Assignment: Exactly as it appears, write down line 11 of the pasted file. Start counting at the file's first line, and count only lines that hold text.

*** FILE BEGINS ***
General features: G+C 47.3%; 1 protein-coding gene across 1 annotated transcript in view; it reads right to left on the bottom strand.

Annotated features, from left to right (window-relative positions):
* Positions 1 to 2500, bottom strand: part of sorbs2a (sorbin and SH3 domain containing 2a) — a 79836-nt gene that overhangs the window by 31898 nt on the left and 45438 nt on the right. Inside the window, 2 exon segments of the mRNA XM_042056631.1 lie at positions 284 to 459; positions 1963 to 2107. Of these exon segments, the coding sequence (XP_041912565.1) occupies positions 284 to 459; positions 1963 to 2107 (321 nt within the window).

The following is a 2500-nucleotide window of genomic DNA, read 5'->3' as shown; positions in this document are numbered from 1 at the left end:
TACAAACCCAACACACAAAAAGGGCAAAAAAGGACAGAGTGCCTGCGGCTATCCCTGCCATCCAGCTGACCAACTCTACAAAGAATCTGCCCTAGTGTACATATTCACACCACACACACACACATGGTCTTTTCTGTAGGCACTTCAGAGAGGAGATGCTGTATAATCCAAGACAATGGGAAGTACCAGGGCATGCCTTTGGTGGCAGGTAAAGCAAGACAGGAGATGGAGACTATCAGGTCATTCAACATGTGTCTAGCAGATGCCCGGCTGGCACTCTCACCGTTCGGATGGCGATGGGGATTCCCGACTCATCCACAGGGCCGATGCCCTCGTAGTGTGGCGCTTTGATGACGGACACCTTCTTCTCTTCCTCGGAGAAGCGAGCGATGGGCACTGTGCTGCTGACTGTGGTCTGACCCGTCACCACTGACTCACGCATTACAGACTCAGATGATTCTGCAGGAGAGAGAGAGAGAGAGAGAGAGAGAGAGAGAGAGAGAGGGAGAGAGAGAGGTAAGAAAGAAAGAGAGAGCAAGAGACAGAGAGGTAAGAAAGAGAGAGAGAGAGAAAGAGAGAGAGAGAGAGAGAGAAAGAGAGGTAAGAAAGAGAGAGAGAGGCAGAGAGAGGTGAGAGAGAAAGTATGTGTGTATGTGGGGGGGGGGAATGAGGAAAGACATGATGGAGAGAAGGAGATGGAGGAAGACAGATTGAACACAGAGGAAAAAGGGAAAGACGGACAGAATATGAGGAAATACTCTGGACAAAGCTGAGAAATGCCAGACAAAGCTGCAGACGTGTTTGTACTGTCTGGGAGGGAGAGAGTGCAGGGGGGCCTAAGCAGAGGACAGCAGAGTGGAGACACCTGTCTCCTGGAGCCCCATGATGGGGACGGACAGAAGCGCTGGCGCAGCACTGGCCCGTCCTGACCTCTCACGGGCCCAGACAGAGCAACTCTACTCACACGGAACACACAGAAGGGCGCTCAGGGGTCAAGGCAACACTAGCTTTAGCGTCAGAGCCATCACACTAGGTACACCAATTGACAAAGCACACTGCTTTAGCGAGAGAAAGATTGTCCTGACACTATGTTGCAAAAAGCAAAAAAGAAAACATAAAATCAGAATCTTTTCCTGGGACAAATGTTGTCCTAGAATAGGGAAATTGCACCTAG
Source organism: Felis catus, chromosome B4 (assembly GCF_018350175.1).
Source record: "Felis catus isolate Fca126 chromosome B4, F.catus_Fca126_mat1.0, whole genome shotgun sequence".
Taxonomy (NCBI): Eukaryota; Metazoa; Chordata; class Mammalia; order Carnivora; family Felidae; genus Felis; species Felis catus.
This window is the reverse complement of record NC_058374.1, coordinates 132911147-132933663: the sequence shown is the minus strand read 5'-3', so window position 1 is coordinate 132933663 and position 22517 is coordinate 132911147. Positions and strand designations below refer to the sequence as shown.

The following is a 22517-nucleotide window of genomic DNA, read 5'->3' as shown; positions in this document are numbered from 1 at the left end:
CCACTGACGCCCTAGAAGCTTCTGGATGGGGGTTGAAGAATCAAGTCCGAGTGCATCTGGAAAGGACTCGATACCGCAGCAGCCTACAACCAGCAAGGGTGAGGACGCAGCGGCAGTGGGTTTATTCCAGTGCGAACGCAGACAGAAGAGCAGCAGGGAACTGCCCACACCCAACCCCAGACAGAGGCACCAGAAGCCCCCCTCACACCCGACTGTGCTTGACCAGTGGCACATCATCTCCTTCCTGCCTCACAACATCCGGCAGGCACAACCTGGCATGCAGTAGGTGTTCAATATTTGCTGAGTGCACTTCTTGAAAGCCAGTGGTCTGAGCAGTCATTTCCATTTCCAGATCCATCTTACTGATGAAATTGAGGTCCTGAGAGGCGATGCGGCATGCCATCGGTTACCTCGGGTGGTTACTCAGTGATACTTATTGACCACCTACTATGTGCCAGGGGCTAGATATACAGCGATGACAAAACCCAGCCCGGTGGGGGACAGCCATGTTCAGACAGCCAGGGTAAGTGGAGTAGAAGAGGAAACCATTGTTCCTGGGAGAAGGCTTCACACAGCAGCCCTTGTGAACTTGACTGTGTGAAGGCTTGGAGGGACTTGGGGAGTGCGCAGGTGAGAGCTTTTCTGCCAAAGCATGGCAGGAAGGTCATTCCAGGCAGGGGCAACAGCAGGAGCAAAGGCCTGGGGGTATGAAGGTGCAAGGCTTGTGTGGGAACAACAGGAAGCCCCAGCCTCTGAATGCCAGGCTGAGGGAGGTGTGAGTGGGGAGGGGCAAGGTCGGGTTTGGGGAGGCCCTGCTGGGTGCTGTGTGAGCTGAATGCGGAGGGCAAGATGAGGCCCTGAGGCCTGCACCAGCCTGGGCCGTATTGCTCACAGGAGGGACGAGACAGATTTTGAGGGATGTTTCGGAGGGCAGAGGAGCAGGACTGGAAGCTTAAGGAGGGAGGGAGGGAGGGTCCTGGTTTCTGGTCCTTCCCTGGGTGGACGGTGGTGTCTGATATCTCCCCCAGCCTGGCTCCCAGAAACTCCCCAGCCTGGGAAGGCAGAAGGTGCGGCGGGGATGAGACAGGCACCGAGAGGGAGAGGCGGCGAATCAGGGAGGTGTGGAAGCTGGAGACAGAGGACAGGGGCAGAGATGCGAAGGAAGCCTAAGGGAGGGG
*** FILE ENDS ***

CCACTGACGCCCTAGAAGCTTCTGGATGGGGGTTGAAGAATCAAGTCCGAGTGCATCTGGAAAGGACTCGATACCGCAGCAGCCTACAACCAGCAAGGGTGAGGACGCAGCGGCAGTGGGTTTATTCCAGTGCGAACGCAGACAGAAGAGCAGCAGGGAACTGCCCACACCCAACCCCAGACAGAGGCACCAGAAGCCCCCCTCACACCCGACTGTGCTTGACCAGTGGCACATCATCTCCTTCCTGCCTCACAACATCCGGCAGGCACAACCTGGCATGCAGTAGGTGTTCAATATTTGCTGAGTGCACTTCTTGAAAGCCAGTGGTCTGAGCAGTCATTTCCATTTCCAGATCCATCTTACTGATGAAATTGAGGTCCTGAGAGGCGATGCGGCATGCCATCGGTTACCTCGGGTGGTTACTCAGTGATACTTATTGACCACCTACTATGTGCCAGGGGCTAGATATACAGCGATGACAAAACCCAGCCCGGTGGGGGACAGCCATGTTCAGACAGCCAGGGTAAGTGGAGTAGAAGAGGAAACCATTGTTCCTGGGAGAAGGCTTCACACAGCAGCCCTTGTGAACTTGACTGTGTGAAGGCTTGGAGGGACTTGGGGAGTGCGCAGGTGAGAGCTTTTCTGCCAAAGCATGGCAGGAAGGTCATTCCAGGCAGGGGCAACAGCAGGAGCAAAGGCCTGGGGGTATGAAGGTGCAAGGCTTGTGTGGGAACAACAGGAAGCCCCAGCCTCTGAATGCCAGGCTGAGGGAGGTGTGAGTGGGGAGGGGCAAGGTCGGGTTTGGGGAGGCCCTGCTGGGTGCTGTGTGAGCTGAATGCGGAGGGCAAGATGAGGCCCTGAGGCCTGCACCAGCCTGGGCCGTATTGCTCACAGGAGGGACGAGACAGATTTTGAGGGATGTTTCGGAGGGCAGAGGAGCAGGACTGGAAGCTTAAGGAGGGAGGGAGGGAGGGTCCTGGTTTCTGGTCCTTCCCTGGGTGGACGGTGGTGTCTGATATCTCCCCCAGCCTGGCTCCCAGAAACTCCCCAGCCTGGGAAGGCAGAAGGTGCGGCGGGGATGAGACAGGCACCGAGAGGGAGAGGCGGCGAATCAGGGAGGTGTGGAAGCTGGAGACAGAGGACAGGGGCAGAGATGCGAAGGAAGCCTAAGGGAGGGG